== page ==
Lisbon street

A city trip to the beautiful city Lisbon had been on my bucket list for quite a while. It is the place where shopping meets the beach, where you jump onto an old tram to explore the historic city center and where architecture is so stunning that you don’t know where to look first.
In this blog we will take you straight to Lisbon and make your Lisbon city trip the perfect one!

Lisbon wiki

Lisbon, also known as Lisboa, is the capital of Portugal. Before the city got the name Lisbon, it had several other names. Lisbon had been conquered a few times and received names as Alisubbo and Al-Ishbuna. In 1140 King Alfons I of Portugal managed to recapture the country with the help of crusaders. The city was built on economic and cultural level.
Unfortunately, a large earthquake destroyed a big part of the city in 1755 and various parts were declared uninhabitable. The King started to rebuild the city and even though not all historical buildings could have a second life, there are luckily still plenty of places you could visit.

Lisbon city view

Alfama & Castelo

The oldest and most famous neighborhoods are Alfama and Castelo. These neighborhoods survived the earthquakes and they show you exactly how the people used to live in the early twentieth century.
Follow the small labyrinth streets and let them take you back into time. You see old people sitting in front of their houses, hidden behind their laundry and sometimes entertained by happily chirping birds in cages at the front doors.

Alfama, Lisbon - Cuddling birds

Alfama and Castelo used to be home to poor workers and unfortunately not much has changed for the current residents. This area is poor and it shouldn’t be a surprise that this is the place where the Fado (the Portuguese life song) comes from.
If you wish to experience the Fado, visit restaurant Esquina de Alfama. Singers from Alfama and Castelo perform here in the evening and they would love to introduce you to the Fado. Don’t forget to order Ginja, the traditional (cherry) liquor of Lisbon, to make your night complete!

Ginja, the local liquor of Lisbon

Of all churches, museums and viewpoints, Castelo de Sao Jorge is the particular place you shouldn’t skip during your trip. This is one of the oldest and most famous castles in Lisbon. The city and Tagus river view is fan-tas-tic!

View from Castelo de Sao Jorge, Lisbon

Personally we love to walk around and explore every street in the city. But sometimes there is nothing more convenient than to sit down and watch new things passing by. If you totally agree on this you would love Tram 28. It is an old, yellow authentic tram which takes you through all the small and cute streets of Lisbon. For a moment you become part of the local lifestyle of this beautiful city and the best thing is that you don’t have to walk!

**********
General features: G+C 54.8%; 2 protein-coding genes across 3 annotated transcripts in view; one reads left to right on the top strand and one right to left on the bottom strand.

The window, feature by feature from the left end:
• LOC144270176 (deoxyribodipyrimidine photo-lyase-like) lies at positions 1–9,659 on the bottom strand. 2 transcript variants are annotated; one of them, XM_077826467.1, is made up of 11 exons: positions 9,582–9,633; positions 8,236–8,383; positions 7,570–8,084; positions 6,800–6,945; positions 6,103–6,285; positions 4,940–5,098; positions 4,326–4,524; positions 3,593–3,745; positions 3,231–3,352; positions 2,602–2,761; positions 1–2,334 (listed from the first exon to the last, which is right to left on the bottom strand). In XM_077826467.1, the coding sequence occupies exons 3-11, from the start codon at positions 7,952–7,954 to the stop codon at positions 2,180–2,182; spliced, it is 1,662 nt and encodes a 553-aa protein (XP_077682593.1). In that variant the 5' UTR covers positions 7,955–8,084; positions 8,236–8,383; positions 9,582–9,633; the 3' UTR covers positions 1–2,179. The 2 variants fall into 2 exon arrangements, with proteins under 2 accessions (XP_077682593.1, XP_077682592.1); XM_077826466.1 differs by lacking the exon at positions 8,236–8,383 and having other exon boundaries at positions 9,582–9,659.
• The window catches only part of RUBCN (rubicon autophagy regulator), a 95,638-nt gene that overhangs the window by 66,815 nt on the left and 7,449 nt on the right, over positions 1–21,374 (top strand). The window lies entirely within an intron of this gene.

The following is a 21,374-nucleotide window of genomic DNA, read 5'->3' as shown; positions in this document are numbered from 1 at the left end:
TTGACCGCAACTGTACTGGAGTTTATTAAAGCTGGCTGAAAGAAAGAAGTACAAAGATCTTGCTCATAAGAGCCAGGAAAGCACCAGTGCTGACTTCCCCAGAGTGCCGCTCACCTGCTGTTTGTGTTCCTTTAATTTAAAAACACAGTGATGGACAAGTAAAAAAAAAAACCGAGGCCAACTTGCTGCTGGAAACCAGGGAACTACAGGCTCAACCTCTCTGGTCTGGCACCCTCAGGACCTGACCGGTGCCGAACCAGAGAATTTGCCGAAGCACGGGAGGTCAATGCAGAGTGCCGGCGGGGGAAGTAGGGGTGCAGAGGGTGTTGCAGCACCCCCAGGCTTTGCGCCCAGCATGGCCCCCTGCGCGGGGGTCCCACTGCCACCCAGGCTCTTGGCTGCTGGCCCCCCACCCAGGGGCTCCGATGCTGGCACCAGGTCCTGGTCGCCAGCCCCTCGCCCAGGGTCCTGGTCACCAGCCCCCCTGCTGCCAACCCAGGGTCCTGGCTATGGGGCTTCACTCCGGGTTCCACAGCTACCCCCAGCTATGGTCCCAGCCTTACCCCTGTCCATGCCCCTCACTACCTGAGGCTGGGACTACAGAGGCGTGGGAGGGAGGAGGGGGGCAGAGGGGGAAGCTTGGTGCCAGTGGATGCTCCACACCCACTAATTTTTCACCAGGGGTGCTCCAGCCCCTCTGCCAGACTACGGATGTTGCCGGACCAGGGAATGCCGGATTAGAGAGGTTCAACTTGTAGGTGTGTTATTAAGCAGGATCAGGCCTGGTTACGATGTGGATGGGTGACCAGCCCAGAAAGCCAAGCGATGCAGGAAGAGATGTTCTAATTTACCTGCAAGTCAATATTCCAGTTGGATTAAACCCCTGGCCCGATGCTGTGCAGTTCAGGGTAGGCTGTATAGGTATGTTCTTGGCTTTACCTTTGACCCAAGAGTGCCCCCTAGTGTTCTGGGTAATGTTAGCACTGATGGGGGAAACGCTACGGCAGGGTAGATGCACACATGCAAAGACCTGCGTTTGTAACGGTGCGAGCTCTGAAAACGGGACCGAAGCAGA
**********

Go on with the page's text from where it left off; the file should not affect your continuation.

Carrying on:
It is advised to hop on early morning; during day time more people have the same idea.

The famous Tram 28, Lisbon

Parque Eduardo VII

Lisbon has several parks, but Parque Eduardo VII is the largest and the most beautiful park you can find in the city. Walk all way up until you reach the fountain, get your camera and strike a pose!
You will have a magnificent view over the tightly landscaped garden, the Marques de Pombal statue, the Avenida Da Liberdade and the Tagus.

Parque Eduardo VII, Lisbon

When you are done taking pictures in the park, walk to the Avenida Da Liberdade and enjoy this beautiful decorated street. The Avenida Da Liberdade is the most expensive shopping street in Lisbon and can be compared to the Champs-Élysées in Paris.
There are a few small coffee shops along the way where you could order a freshly brewed coffee. Sit, relax and watch the locals passing by.

Avenida Da Liberdade, Lisbon

Baixa

Follow the Avenida Da Liberdade and walk straight into the neighborhood Baixa. Baixa is well known for its squares. The most famous square is probably the black and white mosaic Rossio square.
In the past the locals used the Rossio Square for the bull fights. Nowadays it’s crowded by tourists and students.
Personally I really enjoyed this neighborhood; the vibe is alive, shopping can be done and many restaurants are located here.

Rossio square, Lisbon

This neighborhood has the other must sees of Lisbon as well. Ruinas do Como (ruin of the biggest church of Lisbon) and Elevador de Santa Justa (the big iron-made elevator which gives an amazing view over the city center!) are located close to the Rossio Square. If you love chocolate as much as I do, make sure you visit Royale Café; they serve the best chocolate cake!

Elevador de Santa Justa, Lisbon

Bairre Alto

This neighborhood can be found 30 meter above Baixa and is famous for its nightlife. All kinds of cafes and restaurants can be found here. If you don’t feel like walking to Bairre Alto, go to the Avenida Da Liberdade and take the tram Elevador da Glória. You will enjoy this ride!

Elevador da Glória, Lisbon

Praça do Comércio